Ashley M. Jones’ journey into poetry began in second grade in Birmingham, Alabama. The assignment was to perform a poem — to dress up and read it in the poet’s voice. She calls it her “I Love Poetry Moment.”
“I picked ‘Harriet Tubman’ by Eloise Greenfield, because I was reading ‘Honey, I Love,'” she said. “I loved the way the poem made me speak because the speaker has a swinging diction, using the African American vernacular. I was a very perfect English-speaking child and wanted to have the control over language that I heard from some of my relatives, who had that different grammar and different rules. This poem was letting me have that power over language.”
“I called it my spy notebook because I was into ‘‘Harriet the Spy,’” she said. “The poems are a little angsty. I was 8 years old, a tortured poet at the age of 8.”
But she kept writing and only two years later, her poems began to address themes she still writes about today, including Blackness, Southern identity, and nature.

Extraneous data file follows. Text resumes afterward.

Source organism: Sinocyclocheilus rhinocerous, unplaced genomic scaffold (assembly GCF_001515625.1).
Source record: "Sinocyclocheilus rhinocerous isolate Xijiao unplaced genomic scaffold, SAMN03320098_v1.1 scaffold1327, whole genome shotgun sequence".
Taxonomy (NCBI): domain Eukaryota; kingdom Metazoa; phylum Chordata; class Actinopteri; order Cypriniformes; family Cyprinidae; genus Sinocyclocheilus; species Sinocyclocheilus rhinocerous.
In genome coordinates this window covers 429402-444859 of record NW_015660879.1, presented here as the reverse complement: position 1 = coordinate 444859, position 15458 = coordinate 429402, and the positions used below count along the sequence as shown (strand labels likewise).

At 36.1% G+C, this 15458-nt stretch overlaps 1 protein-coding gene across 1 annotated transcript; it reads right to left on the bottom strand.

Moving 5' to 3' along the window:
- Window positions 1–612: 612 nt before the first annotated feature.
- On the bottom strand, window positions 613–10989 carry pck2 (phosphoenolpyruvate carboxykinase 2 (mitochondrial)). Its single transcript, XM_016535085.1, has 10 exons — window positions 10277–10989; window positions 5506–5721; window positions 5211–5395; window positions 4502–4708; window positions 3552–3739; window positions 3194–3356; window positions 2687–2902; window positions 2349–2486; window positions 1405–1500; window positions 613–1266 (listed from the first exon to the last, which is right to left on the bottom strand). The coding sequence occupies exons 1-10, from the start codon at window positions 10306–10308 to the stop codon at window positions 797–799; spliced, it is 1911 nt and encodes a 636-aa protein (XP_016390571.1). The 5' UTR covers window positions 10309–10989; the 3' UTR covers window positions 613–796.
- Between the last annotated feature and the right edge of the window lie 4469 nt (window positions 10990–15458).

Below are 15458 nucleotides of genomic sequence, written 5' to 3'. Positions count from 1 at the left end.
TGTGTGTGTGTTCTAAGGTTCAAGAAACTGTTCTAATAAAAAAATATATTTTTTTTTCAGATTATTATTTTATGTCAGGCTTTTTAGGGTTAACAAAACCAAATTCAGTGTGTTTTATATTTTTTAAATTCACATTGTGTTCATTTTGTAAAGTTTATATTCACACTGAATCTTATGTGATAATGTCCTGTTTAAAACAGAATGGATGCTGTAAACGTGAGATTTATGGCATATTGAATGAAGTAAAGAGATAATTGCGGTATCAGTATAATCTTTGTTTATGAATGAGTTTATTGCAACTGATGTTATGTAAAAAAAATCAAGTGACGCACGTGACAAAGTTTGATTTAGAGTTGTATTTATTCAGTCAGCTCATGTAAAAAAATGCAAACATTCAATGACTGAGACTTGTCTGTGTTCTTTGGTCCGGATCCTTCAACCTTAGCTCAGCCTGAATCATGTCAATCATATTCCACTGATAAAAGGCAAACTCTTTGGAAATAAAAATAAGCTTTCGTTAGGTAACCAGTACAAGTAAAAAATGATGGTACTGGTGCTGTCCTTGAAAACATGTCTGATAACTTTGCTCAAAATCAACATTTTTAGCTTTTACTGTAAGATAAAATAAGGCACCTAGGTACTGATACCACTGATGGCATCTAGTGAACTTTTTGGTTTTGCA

This April was scheduled to be the third year for the Magic City Poetry Festival, a month-long celebration in Birmingham. Jones is the founder and executive director, and she was inspired to create something for her hometown after experiencing O, Miami, which seeks to reach every resident with poetry during National Poetry Month. The Magic City Poetry Festival follows in that tradition, and Pen America is the title sponsor. Due to the coronavirus pandemic this year’s festival will be rescheduled, but poetry-lovers can support the featured authors online through the #virtualbookfair.
“I wanted something that engaged the community and encouraged writing,” Jones said. Her goal is a big one: “Birmingham will be the literary destination,” she said.
Last year’s celebration included poetry cocktails, each tied to a particular poem, including one created for Jones’ “Riddled in the Heart of Dixie,” featured in a live episode of Code Switch. (Her poem is up first.)
Jones is the author of two poetry collections. Magic City Gospel, published in 2017, won a silver medal in the 2017 Independent Publisher Book Awards. She says attending graduate school at Florida International University was her first time to leave Alabama, and she felt “deep and unsurmountable sadness.” She found herself writing about home.